There are over 4000 chemicals in cigarettes. Some like nicotine are simply released unmodified as the tobacco is burnt. Other chemicals are newly formed by the combustion process. No matter how these chemicals are formed you be can sure that most won’t be good for your health. It’s not just the chemicals naturally present in the tobacco that you have to worry about as there are a host of chemical compounds added to tobacco during the manufacturing process. Some improve the taste, whilst others are added to ensure that the tobacco in therelx 香港 cigarette burns consistently and evenly. Currently there are 599 chemicals, approved by the US government, which can be legally added to cigarette tobacco.

What follows is a brief survey of some of the chemicals in cigarettes and how they impact on the smoker’s health.

Cancer Chemicals in Cigarettes

Of the 4000 chemicals released in burning tobacco 69 of these chemicals are known cancer (carcinogens) causing agents. The most potent of these cancer causing chemicals in cigarettes are tobacco specific nitrosamines. These chemicals are not just implicated in lung and mouth cancer but are also involved in cancers of distant body sites, such as the bladder and pancreas.

Smokers Love Nicotine

Everyone knows that nicotine is addictive. But did you know that nicotine is a very potent poison? Just 3 drops of pure nicotine can kill a grown man. Nicotine also has profound physiological effects on the body. Initially nicotine causes the release of adrenalin which increases blood pressure and heart rate. Sustained high blood pressure is a leading cause of stroke. Long term nicotine intake results in the release of cholesterol which in turn can clog blood vessels causing vascular and heart disease. Furthermore, nicotine causes blood vessels to constrict and red blood cells to clump. This combined effect helps the formation of occlusive plaques on the vessel walls. Once arterial vessels become blocked blood flow to the brain, heart and other organs may be affected resulting in vascular disease, organ failure, or heart attack, depending on the vessel involved; it is estimated that 20% of all heart disease is directly related to smoking.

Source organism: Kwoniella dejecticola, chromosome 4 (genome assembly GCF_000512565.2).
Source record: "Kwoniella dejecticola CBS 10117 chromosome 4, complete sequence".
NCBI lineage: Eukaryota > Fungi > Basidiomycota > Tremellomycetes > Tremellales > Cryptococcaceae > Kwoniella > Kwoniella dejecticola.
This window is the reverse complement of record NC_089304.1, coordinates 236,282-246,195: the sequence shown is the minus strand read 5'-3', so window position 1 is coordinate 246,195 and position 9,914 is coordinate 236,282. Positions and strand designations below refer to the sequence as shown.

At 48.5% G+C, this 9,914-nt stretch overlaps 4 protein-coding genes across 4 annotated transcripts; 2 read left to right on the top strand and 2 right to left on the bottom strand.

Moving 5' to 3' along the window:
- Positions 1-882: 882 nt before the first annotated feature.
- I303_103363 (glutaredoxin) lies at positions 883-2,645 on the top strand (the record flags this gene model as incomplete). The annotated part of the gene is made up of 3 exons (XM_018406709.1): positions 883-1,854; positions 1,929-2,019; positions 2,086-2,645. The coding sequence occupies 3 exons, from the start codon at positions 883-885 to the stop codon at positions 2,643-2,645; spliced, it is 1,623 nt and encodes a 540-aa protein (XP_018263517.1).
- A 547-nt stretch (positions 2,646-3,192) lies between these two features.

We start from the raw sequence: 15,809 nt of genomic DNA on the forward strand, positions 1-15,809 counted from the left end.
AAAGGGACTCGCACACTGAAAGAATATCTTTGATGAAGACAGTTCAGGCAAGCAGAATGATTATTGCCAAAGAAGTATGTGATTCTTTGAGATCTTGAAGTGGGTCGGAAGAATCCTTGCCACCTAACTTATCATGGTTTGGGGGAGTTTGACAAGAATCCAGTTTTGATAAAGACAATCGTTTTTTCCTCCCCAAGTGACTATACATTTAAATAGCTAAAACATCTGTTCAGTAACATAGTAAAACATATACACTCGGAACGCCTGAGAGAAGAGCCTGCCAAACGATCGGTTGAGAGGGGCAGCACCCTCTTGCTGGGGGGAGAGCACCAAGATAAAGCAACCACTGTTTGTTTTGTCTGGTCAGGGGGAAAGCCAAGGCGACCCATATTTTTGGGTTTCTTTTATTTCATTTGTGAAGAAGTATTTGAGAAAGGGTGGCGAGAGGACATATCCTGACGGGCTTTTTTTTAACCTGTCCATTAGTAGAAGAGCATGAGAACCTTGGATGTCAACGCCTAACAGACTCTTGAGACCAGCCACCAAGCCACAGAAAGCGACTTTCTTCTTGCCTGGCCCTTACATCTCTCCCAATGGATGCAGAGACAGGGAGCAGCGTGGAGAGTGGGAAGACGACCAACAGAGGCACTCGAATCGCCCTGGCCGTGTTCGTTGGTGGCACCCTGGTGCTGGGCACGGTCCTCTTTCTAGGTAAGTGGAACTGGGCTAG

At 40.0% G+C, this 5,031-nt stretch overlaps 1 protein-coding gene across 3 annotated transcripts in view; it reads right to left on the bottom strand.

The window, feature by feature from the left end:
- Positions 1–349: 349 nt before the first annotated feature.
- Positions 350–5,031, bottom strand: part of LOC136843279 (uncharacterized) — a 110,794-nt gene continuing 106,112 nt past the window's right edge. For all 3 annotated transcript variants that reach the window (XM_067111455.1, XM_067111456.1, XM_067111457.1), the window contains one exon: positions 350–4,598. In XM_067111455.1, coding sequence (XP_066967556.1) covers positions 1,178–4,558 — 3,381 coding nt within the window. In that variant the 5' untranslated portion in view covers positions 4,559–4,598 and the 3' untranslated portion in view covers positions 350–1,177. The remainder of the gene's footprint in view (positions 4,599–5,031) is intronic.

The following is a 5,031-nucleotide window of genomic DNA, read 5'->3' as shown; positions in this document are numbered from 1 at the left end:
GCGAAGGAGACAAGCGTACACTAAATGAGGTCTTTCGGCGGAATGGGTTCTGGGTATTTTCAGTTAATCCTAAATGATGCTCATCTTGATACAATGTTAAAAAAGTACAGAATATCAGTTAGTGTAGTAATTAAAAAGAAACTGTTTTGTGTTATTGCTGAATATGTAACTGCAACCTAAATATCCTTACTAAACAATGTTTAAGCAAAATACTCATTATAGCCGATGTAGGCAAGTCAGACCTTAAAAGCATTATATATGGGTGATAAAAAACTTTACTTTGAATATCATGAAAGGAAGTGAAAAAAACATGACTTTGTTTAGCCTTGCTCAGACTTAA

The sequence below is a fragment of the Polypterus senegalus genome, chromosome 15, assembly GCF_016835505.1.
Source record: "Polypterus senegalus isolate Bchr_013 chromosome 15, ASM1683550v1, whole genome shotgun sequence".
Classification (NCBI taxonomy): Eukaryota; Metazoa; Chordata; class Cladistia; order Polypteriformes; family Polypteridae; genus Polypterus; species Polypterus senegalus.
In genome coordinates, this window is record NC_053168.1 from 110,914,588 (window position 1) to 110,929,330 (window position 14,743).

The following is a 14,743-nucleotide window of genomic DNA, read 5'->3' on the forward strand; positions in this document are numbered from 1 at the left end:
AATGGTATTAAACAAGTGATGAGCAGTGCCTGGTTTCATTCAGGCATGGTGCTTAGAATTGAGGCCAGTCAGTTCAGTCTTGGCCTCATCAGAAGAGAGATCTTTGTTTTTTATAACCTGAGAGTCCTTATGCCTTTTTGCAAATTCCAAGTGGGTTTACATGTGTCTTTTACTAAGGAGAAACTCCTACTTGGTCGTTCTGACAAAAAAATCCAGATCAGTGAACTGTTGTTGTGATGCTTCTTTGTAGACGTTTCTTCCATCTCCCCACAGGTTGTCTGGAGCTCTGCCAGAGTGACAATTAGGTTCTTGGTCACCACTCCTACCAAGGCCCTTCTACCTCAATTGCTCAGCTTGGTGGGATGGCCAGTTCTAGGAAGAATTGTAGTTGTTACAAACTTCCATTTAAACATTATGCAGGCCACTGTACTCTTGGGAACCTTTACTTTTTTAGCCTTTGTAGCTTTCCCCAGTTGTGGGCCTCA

Tar Sticks Like Mud

Tar is also present in cigarette smoke and coalesces in the lung of the smoker coating sensitive lung tissue with a sticky brown substance. Tar paralyses cilia, the fine hair like projections which are responsible for removing particulate matter from the lungs. This prevents the cilia from performing their normal lung cleaning function. Tar in the lungs damages delicate tissue thus increasing the risk of lung cancer and other lungs diseases, such as emphysem